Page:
The next step up include two materials: Custom Made 625 and Aerospace Material Specification (AMS) 5844. Trapp says A1 Technologies gets both materials from Carpenter as well. “The AMS 5844 has a trademark name MP35M, which means it’s multiphase,” says Trapp. MP35N is an age hardenable Nickel-Cobalt base alloy that has a unique combination of properties – ultra high strength, toughness, ductility and outstanding corrosion resistance. MP35N resists corrosion in hydrogen sulphide, salt water and other chloride solutions. ARP calls this material ARP 3.5.

Both of those materials are considered a super alloy and are a very high nickel base. The last two are stainless steels because there’s so much nickel in them. One is mostly nickel and the multiphase is Nickel-Cobalt. Right now the multiphase is about the strongest fastener material out there. But the material alone is $75 a pound before anyone begins making the fastener.


There is definitely a relationship between torque and preload, but there is some confusion as to the difference. With connecting rods it is not too difficult to use the stretch method and to measure the preload by measuring stretch. But in head bolts it is much more difficult to measure and you’re basically reliant on the torque wrench to stretch the bolt. A torque wrench needs to be recalibrated often and you need very clean threads that have been burnished in so there is very little friction. The preload is the force on the bolt that clamps the joint together. Torque, however, is just the mechanism used to get the desired preload.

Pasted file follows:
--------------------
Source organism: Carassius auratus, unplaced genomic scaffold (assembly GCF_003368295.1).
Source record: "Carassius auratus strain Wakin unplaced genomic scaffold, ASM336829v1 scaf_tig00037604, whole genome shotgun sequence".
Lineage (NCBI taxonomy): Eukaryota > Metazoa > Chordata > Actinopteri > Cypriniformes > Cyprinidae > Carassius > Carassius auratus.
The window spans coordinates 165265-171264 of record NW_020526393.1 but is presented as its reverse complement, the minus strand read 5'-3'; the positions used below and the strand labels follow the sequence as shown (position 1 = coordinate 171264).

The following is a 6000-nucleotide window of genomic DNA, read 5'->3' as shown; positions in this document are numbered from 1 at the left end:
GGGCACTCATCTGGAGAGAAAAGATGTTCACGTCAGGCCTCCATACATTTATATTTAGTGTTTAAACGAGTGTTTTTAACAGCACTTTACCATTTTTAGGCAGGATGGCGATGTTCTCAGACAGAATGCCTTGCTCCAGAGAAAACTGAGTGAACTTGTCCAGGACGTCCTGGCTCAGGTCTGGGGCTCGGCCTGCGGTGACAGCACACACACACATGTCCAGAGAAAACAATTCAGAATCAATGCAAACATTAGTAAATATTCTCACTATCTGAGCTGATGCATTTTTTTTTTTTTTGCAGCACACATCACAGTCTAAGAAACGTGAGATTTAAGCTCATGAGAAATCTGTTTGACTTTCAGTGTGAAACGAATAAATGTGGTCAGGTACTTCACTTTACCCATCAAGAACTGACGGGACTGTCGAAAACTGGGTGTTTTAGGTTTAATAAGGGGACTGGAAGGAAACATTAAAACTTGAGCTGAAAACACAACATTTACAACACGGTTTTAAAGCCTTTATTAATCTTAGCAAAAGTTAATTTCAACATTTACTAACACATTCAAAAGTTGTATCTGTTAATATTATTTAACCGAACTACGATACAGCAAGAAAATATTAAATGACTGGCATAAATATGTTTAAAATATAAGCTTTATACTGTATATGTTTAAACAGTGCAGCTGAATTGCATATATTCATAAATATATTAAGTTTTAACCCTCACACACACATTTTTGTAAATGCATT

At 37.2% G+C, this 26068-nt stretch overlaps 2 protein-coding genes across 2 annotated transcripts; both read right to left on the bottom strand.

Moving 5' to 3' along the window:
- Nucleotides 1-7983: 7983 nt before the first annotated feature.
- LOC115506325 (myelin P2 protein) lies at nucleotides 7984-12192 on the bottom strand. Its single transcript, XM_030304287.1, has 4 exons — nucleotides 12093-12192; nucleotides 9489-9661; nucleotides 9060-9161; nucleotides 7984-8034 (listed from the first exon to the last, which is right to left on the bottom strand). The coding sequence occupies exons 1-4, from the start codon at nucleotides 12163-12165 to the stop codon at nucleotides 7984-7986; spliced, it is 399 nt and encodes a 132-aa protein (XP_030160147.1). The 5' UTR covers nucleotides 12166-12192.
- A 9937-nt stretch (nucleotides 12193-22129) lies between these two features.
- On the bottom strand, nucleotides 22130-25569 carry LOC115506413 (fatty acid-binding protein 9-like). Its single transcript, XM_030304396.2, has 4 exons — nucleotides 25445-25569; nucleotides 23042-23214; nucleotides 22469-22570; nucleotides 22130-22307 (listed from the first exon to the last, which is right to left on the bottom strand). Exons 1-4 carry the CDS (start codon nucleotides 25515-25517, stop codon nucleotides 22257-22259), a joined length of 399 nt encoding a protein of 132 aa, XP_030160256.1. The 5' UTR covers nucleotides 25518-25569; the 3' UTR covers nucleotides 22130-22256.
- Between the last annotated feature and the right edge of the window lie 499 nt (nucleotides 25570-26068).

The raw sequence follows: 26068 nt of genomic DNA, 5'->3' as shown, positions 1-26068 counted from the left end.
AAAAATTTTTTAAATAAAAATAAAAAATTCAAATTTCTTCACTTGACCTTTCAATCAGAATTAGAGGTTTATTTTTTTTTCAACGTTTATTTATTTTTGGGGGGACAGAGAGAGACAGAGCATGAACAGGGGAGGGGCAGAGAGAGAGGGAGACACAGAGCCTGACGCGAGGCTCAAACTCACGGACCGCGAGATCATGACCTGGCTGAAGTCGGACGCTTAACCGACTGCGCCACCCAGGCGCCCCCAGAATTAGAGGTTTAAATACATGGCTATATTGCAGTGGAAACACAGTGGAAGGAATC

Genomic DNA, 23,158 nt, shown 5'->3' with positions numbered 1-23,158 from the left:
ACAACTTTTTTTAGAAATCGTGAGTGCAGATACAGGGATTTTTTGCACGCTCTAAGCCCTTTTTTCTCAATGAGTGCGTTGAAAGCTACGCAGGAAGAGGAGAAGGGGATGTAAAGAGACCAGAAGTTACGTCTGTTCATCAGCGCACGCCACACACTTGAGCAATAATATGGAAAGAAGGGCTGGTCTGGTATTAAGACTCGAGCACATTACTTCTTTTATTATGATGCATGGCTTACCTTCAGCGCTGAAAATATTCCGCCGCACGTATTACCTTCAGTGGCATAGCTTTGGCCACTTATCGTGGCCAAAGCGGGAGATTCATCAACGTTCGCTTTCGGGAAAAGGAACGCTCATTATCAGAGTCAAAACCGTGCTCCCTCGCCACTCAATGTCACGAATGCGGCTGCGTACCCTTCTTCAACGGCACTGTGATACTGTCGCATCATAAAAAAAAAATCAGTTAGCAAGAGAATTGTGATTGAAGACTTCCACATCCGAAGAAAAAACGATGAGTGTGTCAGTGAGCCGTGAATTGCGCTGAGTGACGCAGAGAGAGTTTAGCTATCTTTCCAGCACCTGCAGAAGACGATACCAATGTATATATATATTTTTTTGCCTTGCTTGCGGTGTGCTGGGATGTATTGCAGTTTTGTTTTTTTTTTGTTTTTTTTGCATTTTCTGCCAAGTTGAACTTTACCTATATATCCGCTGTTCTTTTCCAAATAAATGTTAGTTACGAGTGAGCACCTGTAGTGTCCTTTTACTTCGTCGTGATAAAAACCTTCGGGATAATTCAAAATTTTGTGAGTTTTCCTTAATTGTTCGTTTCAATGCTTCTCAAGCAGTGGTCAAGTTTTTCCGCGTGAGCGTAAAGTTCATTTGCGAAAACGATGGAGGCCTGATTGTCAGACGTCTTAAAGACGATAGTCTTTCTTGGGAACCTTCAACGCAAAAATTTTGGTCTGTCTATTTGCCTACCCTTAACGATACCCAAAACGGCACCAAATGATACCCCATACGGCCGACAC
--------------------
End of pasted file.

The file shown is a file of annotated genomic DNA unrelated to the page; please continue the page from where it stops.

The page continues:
There’s a huge difference in torque depending on what type of lube you use, whether it’s engine oil or extreme pressure lube (EPL), which is used quite a bit in NASCAR for instance. Trapp says A1 Technologies doesn’t recommend any particular type of lube. “We normally recommend that the higher the torque is the more efficient lube you use. It’s better for the fastener and the torsional stress. Friction can take up to 80 percent of the torque to overcome so the more you can reduce friction, the less torsional force you put on the fastener and the more effectively you’ll stretch the stud, which is really the goal.”

Head Studs